peasantry. There were many instances of their fear of change in the

    form of technical advances: they would refuse to answer newly


    Serfdom and Nationhood

    Self-portrait, 1880sIsaak LevitanIndian ink, brush and white onpaper, 38 x 28cmTretyakov Gallery, Moscow

    Misa Moiseyev (study), 1882Ivan Kramskoi (1837-87)Oil on canvas, 57 x 45cmRussian Museum, St Petersburg

    Chapters 1-3 pp.14-33 5/5/11 4:17 pm Page 19

  • citys painting school was more suitable and represented a wise choice.

    The Moscow School was fortunate to have on its staff the well-

    regarded teacher Vasily Perov (1832-82), for whom Levitan

    developed a great respect. Perov had himself studied at the School

    in the 1850s and had admired and made copies of the Dutch

    masters at a formative stage of his artistic development. Living in

    Paris from 1862-4, he was drawn to genre subjects and, working in

    the city streets, represented the poorest among its inhabitants; when

    he returned to Russia he felt impelled to convey the tedium and

    sadness of peasant life. In paintings such as The Last Tavern by the

    City Gates, which shows peasants leaving the warmth and comfort of

    an inn to begin their bleak, wintry journey home by open sleigh,

    Perov included a landscape element to indicate the expanses of

    empty countryside and snow-filled horizons they have to traverse.

    Perov was also an accomplished portraitist, whose study of the

    writer Fyodor Dostoevsky, painted in 1872, remains the outstanding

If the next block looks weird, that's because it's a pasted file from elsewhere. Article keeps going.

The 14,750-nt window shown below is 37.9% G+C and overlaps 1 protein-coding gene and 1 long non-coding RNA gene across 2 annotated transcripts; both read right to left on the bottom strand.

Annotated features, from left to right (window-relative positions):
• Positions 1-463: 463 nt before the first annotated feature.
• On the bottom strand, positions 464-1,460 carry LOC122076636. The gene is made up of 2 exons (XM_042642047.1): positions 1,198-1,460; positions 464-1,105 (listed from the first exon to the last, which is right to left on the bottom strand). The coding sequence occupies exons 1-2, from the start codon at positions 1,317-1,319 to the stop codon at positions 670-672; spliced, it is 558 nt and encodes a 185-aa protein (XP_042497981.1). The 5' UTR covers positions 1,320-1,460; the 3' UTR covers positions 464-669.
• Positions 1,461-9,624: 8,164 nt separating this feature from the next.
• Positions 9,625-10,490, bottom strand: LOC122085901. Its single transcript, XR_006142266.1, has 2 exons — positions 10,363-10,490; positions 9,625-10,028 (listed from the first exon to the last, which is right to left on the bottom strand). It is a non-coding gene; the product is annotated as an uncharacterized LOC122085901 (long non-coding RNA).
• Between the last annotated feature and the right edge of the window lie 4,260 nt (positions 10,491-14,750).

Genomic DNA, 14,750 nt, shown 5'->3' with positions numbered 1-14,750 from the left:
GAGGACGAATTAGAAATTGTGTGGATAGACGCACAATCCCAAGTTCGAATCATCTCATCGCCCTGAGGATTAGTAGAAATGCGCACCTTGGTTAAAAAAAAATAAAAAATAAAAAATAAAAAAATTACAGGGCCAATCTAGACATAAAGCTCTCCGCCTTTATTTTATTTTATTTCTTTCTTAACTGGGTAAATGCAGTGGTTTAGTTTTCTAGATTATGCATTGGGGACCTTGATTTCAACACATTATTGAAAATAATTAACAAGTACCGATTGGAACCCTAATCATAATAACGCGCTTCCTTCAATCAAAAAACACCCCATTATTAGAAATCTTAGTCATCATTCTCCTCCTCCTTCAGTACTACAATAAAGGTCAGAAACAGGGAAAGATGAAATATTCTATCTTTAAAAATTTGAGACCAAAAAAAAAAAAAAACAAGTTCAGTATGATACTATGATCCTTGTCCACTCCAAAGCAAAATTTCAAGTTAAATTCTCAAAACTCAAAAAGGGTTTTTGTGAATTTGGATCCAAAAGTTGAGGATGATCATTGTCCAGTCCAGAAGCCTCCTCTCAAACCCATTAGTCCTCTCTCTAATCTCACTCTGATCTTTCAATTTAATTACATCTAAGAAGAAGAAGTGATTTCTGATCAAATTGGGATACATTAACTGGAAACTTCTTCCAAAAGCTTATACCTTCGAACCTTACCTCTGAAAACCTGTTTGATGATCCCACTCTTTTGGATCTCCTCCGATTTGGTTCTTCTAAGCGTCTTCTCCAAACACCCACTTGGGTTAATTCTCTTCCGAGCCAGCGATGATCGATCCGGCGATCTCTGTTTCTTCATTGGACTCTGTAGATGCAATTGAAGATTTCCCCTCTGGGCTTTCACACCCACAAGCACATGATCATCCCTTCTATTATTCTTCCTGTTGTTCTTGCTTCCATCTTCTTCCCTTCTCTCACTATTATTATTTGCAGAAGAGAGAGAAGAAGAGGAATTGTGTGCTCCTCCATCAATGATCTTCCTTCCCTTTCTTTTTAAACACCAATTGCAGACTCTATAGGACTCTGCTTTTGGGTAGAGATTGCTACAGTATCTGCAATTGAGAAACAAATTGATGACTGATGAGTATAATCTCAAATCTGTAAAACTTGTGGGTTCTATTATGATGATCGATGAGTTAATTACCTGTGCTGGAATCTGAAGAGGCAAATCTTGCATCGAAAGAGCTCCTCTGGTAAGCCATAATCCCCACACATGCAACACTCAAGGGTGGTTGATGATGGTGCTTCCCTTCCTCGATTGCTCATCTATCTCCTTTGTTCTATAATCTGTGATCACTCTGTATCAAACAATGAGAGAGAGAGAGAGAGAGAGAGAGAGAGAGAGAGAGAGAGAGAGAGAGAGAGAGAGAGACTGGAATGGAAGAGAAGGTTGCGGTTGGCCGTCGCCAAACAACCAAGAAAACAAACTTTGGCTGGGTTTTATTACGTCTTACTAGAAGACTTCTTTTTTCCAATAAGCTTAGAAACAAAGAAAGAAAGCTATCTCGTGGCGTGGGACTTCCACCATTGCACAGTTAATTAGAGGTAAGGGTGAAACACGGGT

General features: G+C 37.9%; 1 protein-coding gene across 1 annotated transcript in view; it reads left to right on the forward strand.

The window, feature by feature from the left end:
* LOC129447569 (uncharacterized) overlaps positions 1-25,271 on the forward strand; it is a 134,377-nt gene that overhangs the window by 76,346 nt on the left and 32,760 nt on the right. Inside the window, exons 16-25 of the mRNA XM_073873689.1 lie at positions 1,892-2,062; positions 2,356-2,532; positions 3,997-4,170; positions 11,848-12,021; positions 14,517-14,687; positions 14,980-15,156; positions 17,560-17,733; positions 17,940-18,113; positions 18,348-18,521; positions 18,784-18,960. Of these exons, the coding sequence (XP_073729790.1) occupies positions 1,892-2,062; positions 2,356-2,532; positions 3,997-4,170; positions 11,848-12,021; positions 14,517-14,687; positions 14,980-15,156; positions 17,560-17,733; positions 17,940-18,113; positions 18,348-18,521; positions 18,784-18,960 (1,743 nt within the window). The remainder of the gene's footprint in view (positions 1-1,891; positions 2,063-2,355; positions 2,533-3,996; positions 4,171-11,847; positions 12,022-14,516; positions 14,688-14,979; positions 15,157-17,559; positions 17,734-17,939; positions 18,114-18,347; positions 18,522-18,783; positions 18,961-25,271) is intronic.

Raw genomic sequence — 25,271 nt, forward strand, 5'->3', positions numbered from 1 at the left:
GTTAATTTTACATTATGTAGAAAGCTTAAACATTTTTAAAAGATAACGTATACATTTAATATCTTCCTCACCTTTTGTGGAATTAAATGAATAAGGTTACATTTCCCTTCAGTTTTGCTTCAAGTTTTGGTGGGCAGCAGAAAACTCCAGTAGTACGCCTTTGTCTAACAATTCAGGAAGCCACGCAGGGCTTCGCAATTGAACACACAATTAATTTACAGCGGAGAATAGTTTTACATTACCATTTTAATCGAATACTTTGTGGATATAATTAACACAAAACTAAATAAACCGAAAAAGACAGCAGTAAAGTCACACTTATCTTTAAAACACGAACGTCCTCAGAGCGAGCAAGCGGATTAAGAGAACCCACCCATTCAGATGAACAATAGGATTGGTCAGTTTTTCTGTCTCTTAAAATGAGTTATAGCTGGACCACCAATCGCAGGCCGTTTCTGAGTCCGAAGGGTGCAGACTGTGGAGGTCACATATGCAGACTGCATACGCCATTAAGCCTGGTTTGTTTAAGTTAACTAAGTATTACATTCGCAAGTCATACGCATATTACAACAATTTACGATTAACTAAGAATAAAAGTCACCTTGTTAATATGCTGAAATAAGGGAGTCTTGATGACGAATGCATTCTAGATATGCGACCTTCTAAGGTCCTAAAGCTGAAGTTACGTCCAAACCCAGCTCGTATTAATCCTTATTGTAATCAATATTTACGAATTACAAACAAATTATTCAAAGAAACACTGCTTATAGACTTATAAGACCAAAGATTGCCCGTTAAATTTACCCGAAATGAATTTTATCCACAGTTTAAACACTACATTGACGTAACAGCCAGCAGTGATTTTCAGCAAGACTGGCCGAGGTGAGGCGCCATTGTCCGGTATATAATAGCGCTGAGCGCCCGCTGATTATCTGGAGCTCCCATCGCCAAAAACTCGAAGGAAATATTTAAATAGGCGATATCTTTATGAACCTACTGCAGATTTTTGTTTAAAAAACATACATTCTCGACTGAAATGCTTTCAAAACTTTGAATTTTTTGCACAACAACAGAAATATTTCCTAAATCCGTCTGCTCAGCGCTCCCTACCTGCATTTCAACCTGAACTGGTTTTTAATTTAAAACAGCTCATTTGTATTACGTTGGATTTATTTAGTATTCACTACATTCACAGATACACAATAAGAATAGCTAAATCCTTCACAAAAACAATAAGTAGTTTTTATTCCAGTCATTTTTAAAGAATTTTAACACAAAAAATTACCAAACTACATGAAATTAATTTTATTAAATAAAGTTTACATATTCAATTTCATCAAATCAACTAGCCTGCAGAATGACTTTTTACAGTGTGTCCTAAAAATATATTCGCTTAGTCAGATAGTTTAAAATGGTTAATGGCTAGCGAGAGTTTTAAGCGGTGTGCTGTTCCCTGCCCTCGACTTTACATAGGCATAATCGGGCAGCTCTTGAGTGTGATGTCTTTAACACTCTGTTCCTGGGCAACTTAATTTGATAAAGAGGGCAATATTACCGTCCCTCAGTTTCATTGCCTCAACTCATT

commemoration of the great novelist. The fifty-year old Dostoevsky

    is shown with considerable insight, his hands clasped over his knees

    as he sits keep in thought, dressed in a drab brown overcoat.

    Perov thus brought to the School, and to the studio where

    Levitan worked with him, great feeling for his chosen subjects.

    Several of his more outstanding students inherited his conviction

    that their art should bear witness to the hardship and despair

    prevailing among Russias poorer classes; and a number of Levitans

    contemporaries from there were to produce works revealing the

    humiliating poverty in which many Russian people still lived.

    Levitan, though he later professed that his relatives had

    encouraged him to paint more modern and therefore more

    marketable subjects, such as views of Moscow or other urban

    scenes, quite soon showed a preference for landscape painting.6 In

    March 1876 he was able to join the studio of the landscape master

    Aleksei Savrasov (1830-97). Savrasovs methods were among the

    most advanced in the School, and he was an inspiring teacher. He

    believed implicitly in working in the open air and in studying nature


    The Moscow School of Painting

    Chapters 1-3 pp.14-33 5/5/11 4:19 pm Page 25